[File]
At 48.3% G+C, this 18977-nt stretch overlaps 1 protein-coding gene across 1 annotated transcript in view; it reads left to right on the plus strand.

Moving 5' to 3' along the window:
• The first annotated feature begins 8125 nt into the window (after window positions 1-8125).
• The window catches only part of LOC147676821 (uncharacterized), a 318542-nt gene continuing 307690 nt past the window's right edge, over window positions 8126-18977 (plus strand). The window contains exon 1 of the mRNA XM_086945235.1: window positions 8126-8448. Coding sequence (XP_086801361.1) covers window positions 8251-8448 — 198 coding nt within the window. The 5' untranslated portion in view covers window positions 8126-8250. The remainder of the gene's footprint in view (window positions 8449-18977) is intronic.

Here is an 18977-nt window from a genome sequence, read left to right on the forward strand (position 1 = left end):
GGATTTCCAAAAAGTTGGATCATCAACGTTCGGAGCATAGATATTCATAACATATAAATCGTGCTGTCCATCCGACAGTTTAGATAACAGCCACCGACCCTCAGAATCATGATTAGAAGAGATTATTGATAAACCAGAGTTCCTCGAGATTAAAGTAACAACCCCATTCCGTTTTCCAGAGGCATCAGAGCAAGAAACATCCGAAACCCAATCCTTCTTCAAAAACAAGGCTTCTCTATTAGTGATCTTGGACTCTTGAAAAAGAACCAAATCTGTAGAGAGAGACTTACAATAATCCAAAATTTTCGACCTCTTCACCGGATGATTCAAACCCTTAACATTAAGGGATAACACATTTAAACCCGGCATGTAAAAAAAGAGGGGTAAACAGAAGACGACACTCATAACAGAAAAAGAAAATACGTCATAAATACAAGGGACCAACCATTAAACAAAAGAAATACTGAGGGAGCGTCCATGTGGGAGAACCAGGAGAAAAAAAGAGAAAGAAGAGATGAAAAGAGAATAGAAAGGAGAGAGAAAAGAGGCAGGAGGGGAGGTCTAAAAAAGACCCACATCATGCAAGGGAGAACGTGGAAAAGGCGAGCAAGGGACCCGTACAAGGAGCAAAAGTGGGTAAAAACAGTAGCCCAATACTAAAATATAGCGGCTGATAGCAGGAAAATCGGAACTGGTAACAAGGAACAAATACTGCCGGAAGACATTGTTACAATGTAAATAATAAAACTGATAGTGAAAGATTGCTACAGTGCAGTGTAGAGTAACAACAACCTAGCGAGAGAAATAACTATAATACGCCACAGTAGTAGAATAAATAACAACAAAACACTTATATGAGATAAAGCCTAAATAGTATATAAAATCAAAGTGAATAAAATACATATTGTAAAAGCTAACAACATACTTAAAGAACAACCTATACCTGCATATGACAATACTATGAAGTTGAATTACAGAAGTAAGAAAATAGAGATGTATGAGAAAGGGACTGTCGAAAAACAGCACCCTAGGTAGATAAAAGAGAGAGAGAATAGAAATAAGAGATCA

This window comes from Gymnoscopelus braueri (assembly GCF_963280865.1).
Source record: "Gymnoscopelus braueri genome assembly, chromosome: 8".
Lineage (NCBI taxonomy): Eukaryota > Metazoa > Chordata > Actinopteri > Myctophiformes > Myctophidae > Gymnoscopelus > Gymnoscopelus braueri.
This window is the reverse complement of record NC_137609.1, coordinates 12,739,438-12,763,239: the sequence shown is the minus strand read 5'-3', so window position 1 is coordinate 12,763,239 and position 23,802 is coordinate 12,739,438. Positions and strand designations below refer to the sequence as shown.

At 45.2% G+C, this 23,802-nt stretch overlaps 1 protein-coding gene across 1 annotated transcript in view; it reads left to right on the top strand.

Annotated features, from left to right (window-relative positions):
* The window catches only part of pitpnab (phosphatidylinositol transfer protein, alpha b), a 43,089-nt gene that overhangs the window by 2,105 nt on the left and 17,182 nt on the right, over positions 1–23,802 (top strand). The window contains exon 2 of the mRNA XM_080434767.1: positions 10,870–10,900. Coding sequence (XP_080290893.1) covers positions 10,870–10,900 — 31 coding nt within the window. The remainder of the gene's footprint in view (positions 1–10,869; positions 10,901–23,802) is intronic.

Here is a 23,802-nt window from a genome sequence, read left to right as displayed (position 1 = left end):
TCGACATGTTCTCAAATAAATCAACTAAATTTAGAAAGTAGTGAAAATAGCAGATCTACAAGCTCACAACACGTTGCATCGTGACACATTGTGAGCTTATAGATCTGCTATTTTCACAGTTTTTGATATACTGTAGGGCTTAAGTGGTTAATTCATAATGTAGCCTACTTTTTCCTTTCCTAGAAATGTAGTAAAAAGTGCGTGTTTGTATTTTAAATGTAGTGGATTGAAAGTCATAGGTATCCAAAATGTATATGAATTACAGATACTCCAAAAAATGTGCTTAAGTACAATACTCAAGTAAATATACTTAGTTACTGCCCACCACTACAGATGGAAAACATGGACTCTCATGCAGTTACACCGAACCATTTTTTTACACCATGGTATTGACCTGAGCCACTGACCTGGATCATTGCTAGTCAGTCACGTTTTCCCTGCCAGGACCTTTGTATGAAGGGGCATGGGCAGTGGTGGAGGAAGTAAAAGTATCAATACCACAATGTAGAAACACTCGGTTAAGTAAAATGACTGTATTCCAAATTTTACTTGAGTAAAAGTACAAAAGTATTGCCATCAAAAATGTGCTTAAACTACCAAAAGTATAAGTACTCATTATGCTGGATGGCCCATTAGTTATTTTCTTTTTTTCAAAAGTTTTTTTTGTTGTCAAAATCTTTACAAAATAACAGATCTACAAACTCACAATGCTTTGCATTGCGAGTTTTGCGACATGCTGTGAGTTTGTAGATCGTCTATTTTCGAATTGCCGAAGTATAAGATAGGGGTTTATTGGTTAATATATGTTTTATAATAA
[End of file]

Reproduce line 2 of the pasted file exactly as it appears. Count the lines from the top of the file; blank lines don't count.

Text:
Moving 5' to 3' along the window: